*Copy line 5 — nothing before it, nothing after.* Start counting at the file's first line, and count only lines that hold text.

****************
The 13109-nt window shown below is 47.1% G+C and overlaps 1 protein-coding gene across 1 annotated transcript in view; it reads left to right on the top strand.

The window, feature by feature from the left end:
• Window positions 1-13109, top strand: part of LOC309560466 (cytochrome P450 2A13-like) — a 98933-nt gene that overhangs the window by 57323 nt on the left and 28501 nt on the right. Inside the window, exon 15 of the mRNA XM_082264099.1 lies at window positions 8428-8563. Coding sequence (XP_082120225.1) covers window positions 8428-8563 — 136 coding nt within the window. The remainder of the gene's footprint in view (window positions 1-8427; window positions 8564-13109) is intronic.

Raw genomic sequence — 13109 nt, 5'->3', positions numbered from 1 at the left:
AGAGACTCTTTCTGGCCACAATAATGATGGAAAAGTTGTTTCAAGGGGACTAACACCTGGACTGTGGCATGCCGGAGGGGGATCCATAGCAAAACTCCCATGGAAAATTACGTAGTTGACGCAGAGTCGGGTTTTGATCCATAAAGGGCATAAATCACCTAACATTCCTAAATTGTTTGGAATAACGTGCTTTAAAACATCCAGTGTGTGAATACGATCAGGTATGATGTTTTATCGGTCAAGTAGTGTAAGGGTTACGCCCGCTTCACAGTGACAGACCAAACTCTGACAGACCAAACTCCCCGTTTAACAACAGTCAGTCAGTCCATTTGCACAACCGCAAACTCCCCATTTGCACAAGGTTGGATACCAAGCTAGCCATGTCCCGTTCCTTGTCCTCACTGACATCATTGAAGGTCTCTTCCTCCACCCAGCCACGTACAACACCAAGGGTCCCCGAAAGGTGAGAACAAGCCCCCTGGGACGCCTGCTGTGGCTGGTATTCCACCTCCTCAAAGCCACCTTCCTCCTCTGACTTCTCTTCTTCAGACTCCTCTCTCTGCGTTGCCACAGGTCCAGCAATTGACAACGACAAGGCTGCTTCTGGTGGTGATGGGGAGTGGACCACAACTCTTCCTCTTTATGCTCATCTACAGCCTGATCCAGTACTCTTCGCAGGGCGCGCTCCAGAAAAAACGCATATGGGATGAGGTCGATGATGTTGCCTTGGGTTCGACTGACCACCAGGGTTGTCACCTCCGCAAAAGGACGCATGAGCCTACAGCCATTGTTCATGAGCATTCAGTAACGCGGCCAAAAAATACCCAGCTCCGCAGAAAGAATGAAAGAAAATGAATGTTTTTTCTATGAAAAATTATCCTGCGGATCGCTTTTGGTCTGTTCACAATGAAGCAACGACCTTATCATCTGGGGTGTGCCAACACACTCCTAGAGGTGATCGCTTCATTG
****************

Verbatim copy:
AGAGACTCTTTCTGGCCACAATAATGATGGAAAAGTTGTTTCAAGGGGACTAACACCTGGACTGTGGCATGCCGGAGGGGGATCCATAGCAAAACTCCCATGGAAAATTACGTAGTTGACGCAGAGTCGGGTTTTGATCCATAAAGGGCATAAATCACCTAACATTCCTAAATTGTTTGGAATAACGTGCTTTAAAACATCCAGTGTGTGAATACGATCAGGTATGATGTTTTATCGGTCAAGTAGTGTAAGGGTTACGCCCGCTTCACAGTGACAGACCAAACTCTGACAGACCAAACTCCCCGTTTAACAACAGTCAGTCAGTCCATTTGCACAACCGCAAACTCCCCATTTGCACAAGGTTGGATACCAAGCTAGCCATGTCCCGTTCCTTGTCCTCACTGACATCATTGAAGGTCTCTTCCTCCACCCAGCCACGTACAACACCAAGGGTCCCCGAAAGGTGAGAACAAGCCCCCTGGGACGCCTGCTGTGGCTGGTATTCCACCTCCTCAAAGCCACCTTCCTCCTCTGACTTCTCTTCTTCAGACTCCTCTCTCTGCGTTGCCACAGGTCCAGCAATTGACAACGACAAGGCTGCTTCTGGTGGTGATGGGGAGTGGACCACAACTCTTCCTCTTTATGCTCATCTACAGCCTGATCCAGTACTCTTCGCAGGGCGCGCTCCAGAAAAAACGCATATGGGATGAGGTCGATGATGTTGCCTTGGGTTCGACTGACCACCAGGGTTGTCACCTCCGCAAAAGGACGCATGAGCCTACAGCCATTGTTCATGAGCATTCAGTAACGCGGCCAAAAAATACCCAGCTCCGCAGAAAGAATGAAAGAAAATGAATGTTTTTTCTATGAAAAATTATCCTGCGGATCGCTTTTGGTCTGTTCACAATGAAGCAACGACCTTATCATCTGGGGTGTGCCAACACACTCCTAGAGGTGATCGCTTCATTG